Creating games is an art itself and quite a complex one : you have to invent a story, a visual universe, internal rules to make the game balanced but also intriguing. To do so, you have to rely on mathematics, but also on the psychology of human brain. When you a create a game, you use several intellectual faculties at the same time.
The relationship between creating games and ornaments is quite fascinating.
I think particularly about one specific game : probably one of the simplest still the most addictive one invented by a Russian engineer, Alexej Pajitnov in the eighties: the Tetris game.
I remember when my parents, engineers themselves installed for the first time a computer at home. It was in the middle of the nineties. It is funny now to recall that up until then computers didn’t have any role in home activities. Anyhow, from then on, I often saw my father stuck in front the computer for hours playing Tetris. It was a bit annoying, but soon afterwords, I understood his addiction when I tried it out myself. It’s funny, I’ve never though about it before, but now the link is so obvious. It was on the same computer which was the most often used to play Tetris and sometimes to work that I began to design my first kelim carpets. I used to go the the faculty of applied arts where an old lady hosted me in her workshops and thought me how to weave kelims. There was a drawing program on the computer, a very simple one which had nothing to do with tho sophisticated photoshop… And I was so fascinated by the idea that I can create immaterial patterns on a grid based screen by colouring one by one the little squares. I carefully saved them on floppies and kept them until it was still possible to use them… This fascination for the resemblance between the grid based kelim ornaments and the grid based and later on pixel based computer design has been following me until today.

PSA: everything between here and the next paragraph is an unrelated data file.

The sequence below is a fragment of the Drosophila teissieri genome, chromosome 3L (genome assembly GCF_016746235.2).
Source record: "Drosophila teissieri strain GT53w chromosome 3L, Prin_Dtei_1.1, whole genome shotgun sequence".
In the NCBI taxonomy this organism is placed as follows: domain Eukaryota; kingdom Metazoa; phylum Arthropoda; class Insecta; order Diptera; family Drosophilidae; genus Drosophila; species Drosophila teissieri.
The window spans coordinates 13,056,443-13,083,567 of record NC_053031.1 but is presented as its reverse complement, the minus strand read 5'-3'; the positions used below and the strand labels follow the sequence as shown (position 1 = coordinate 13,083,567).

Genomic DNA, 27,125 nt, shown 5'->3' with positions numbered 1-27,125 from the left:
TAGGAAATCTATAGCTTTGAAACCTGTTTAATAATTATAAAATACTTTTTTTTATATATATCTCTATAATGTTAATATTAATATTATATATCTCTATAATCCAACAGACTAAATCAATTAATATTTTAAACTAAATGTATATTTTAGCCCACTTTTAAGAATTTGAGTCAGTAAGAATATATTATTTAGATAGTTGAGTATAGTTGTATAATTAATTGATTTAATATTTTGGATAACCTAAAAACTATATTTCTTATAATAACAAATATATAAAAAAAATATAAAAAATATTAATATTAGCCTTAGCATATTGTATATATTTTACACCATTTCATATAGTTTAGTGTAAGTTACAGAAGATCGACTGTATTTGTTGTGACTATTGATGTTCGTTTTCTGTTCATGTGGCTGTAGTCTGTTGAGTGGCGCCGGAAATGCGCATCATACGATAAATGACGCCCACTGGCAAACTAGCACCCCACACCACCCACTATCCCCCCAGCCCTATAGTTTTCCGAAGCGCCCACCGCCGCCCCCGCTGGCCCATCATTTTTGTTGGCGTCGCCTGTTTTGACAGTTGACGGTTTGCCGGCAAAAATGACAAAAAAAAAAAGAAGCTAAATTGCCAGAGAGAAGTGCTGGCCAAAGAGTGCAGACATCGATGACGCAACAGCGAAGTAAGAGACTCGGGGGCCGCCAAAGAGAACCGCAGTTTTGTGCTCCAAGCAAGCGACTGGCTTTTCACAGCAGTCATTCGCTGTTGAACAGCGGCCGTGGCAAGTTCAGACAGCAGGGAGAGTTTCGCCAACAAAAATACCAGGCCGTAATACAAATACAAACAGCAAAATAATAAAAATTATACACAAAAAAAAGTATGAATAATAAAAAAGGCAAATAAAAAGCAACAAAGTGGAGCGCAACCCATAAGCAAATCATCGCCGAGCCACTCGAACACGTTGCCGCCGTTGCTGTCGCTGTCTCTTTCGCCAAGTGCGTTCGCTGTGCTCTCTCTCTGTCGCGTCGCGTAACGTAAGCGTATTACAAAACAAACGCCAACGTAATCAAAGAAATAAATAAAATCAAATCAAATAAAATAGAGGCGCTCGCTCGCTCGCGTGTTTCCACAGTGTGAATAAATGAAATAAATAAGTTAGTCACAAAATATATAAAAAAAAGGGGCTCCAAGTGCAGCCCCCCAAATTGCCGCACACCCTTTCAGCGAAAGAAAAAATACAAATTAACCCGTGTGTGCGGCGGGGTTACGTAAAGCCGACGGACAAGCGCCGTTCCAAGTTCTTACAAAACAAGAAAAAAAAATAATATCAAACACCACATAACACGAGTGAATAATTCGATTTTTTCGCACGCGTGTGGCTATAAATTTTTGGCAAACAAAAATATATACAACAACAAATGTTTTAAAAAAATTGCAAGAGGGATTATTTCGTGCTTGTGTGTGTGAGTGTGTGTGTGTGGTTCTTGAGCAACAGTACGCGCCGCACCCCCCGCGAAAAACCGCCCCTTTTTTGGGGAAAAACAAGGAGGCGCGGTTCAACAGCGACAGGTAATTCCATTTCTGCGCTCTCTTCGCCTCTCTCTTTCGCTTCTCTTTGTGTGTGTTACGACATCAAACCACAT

Alexej and my father must have had more than one common points : they were thinking about the world and engineer-philosophers : fascinated by connections and correspondences making the world function in the context of Nature as well as of Society. And being able to model these connections through mathematics gave them satisfaction and excitement.